Unfortunately, Canada’s preeminent ‘left-wing’ foreign policy think tank has spurned demilitarization and anti-imperialist voices to promote the views of the liberal end of the military. The Rideau Institute works with an individual who aggressively supported Canada’s worst foreign-policy crime of the first decade of the 21st century. But the victims were poor black Haitians so apparently that does not matter.

Happy Black History Month.

Yves Engler is the author of Canada in Africa: 300 years of aid and exploitation Read other articles by Yves.

Tuesday, March 01, 2016

Hillary Clinton and Libya War Crimes

New York Times on Clinton and Libya: Portrait of a war criminal

by Bill Van Auken  - WSWS

1 March 2016

A two-part series entitled “The Libya Gamble” published in the Sunday and Monday editions of the New York Times is a damning indictment of Hillary Clinton, the former secretary of state and current front-runner for the Democratic presidential nomination.

The piece, written by Times national security correspondent Scott Shane and investigative reporter Jo Becker, details the leading role played by Clinton in fomenting a war of aggression that killed tens if not hundreds of thousands. The fact that it is not intended as an exposure of these imperialist atrocities makes it all the more incriminating.

The Times has endorsed Clinton’s presidential campaign, describing her as “one of the most broadly and deeply qualified presidential candidates in modern history” and as a president who “would use American military power effectively.” The paper has helped promote the political propaganda touting her as a feminist icon and a candidate deserving the support of African-Americans.

No one would suspect that Ms. Clinton’s criminal record makes her the political equivalent of a black widow spider.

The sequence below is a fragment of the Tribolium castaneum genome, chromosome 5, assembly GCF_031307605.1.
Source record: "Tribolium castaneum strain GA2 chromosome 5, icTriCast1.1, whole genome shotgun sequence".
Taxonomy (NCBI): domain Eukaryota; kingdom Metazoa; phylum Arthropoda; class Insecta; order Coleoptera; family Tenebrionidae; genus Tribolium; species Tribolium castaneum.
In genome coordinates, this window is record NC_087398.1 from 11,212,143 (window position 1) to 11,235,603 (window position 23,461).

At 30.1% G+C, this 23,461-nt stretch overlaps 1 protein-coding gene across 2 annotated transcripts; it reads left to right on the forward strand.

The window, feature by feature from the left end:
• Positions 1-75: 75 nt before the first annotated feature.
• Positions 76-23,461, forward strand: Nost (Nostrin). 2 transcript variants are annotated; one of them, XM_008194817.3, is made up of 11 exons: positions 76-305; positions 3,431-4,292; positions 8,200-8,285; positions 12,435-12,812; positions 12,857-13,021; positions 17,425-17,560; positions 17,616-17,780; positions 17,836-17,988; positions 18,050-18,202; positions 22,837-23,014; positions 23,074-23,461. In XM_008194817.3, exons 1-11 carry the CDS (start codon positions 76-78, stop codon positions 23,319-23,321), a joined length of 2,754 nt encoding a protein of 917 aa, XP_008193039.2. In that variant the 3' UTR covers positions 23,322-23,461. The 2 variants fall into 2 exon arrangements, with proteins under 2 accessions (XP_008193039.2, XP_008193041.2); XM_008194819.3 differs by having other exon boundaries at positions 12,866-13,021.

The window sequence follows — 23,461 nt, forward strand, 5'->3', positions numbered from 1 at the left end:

Even the Libya piece suggests that her pivotal role in instigating the US-NATO war of 2011 casts a favorable light “on what kind of president she might be.” It describes her as a “diligent student and unrelenting inquisitor, absorbing fat briefing books, inviting dissenting views from subordinates, studying foreign counterparts to learn how to win them over. She was a pragmatist, willing to improvise...”

Taken for granted in this account is that all of this diligence, pragmatism and improvisation was in furtherance of a criminal war of aggression that laid waste to an entire society.

Today, as the article notes, Clinton deflects questions about the war with bromides about the Libyans having participated in two elections—which have produced what are now three competing governments, none of which can claim to rule any significant part of the country enmeshed in a bloody civil war. It is “too soon to tell” how things will evolve in Libya, she adds, five years after the war and under conditions in which Washington is once again deploying special operations troops on the ground and bombing the country from the air.